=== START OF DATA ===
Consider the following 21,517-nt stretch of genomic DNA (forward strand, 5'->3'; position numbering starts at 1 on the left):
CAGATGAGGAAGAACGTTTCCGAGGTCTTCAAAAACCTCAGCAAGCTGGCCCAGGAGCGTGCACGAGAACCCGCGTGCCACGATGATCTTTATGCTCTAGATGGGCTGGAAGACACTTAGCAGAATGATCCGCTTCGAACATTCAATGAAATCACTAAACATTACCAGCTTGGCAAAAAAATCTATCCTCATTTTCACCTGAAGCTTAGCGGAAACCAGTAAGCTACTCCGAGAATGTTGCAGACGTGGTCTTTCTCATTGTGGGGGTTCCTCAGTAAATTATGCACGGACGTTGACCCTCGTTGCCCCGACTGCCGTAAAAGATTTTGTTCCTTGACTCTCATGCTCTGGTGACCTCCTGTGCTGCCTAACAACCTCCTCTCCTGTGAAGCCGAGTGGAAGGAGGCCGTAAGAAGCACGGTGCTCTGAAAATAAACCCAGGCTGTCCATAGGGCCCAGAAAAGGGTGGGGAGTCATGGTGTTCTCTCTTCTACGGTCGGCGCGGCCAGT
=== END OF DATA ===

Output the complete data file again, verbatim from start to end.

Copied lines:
Consider the following 21,517-nt stretch of genomic DNA (forward strand, 5'->3'; position numbering starts at 1 on the left):
CAGATGAGGAAGAACGTTTCCGAGGTCTTCAAAAACCTCAGCAAGCTGGCCCAGGAGCGTGCACGAGAACCCGCGTGCCACGATGATCTTTATGCTCTAGATGGGCTGGAAGACACTTAGCAGAATGATCCGCTTCGAACATTCAATGAAATCACTAAACATTACCAGCTTGGCAAAAAAATCTATCCTCATTTTCACCTGAAGCTTAGCGGAAACCAGTAAGCTACTCCGAGAATGTTGCAGACGTGGTCTTTCTCATTGTGGGGGTTCCTCAGTAAATTATGCACGGACGTTGACCCTCGTTGCCCCGACTGCCGTAAAAGATTTTGTTCCTTGACTCTCATGCTCTGGTGACCTCCTGTGCTGCCTAACAACCTCCTCTCCTGTGAAGCCGAGTGGAAGGAGGCCGTAAGAAGCACGGTGCTCTGAAAATAAACCCAGGCTGTCCATAGGGCCCAGAAAAGGGTGGGGAGTCATGGTGTTCTCTCTTCTACGGTCGGCGCGGCCAGT